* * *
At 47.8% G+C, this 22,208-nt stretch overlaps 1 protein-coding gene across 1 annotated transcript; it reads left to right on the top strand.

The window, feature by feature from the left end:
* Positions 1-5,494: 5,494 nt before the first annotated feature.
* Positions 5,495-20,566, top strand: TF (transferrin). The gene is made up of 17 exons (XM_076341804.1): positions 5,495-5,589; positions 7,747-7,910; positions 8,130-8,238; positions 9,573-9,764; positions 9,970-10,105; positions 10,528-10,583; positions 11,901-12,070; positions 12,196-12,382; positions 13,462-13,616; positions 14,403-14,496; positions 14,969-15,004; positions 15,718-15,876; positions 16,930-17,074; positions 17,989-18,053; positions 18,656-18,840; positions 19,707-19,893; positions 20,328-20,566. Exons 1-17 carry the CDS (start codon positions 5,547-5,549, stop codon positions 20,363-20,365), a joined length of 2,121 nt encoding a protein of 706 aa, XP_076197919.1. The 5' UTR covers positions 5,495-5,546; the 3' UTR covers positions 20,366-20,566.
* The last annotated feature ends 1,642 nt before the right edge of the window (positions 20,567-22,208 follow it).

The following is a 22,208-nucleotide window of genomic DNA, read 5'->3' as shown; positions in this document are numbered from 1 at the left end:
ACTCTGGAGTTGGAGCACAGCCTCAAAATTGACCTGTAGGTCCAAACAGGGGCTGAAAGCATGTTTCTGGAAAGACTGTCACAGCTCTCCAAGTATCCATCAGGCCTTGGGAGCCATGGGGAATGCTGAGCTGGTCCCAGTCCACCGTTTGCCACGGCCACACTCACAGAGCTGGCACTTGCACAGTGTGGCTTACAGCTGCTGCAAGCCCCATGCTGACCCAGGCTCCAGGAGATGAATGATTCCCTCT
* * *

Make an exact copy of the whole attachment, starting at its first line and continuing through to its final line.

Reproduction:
At 47.8% G+C, this 22,208-nt stretch overlaps 1 protein-coding gene across 1 annotated transcript; it reads left to right on the top strand.

The window, feature by feature from the left end:
* Positions 1-5,494: 5,494 nt before the first annotated feature.
* Positions 5,495-20,566, top strand: TF (transferrin). The gene is made up of 17 exons (XM_076341804.1): positions 5,495-5,589; positions 7,747-7,910; positions 8,130-8,238; positions 9,573-9,764; positions 9,970-10,105; positions 10,528-10,583; positions 11,901-12,070; positions 12,196-12,382; positions 13,462-13,616; positions 14,403-14,496; positions 14,969-15,004; positions 15,718-15,876; positions 16,930-17,074; positions 17,989-18,053; positions 18,656-18,840; positions 19,707-19,893; positions 20,328-20,566. Exons 1-17 carry the CDS (start codon positions 5,547-5,549, stop codon positions 20,363-20,365), a joined length of 2,121 nt encoding a protein of 706 aa, XP_076197919.1. The 5' UTR covers positions 5,495-5,546; the 3' UTR covers positions 20,366-20,566.
* The last annotated feature ends 1,642 nt before the right edge of the window (positions 20,567-22,208 follow it).

The following is a 22,208-nucleotide window of genomic DNA, read 5'->3' as shown; positions in this document are numbered from 1 at the left end:
ACTCTGGAGTTGGAGCACAGCCTCAAAATTGACCTGTAGGTCCAAACAGGGGCTGAAAGCATGTTTCTGGAAAGACTGTCACAGCTCTCCAAGTATCCATCAGGCCTTGGGAGCCATGGGGAATGCTGAGCTGGTCCCAGTCCACCGTTTGCCACGGCCACACTCACAGAGCTGGCACTTGCACAGTGTGGCTTACAGCTGCTGCAAGCCCCATGCTGACCCAGGCTCCAGGAGATGAATGATTCCCTCT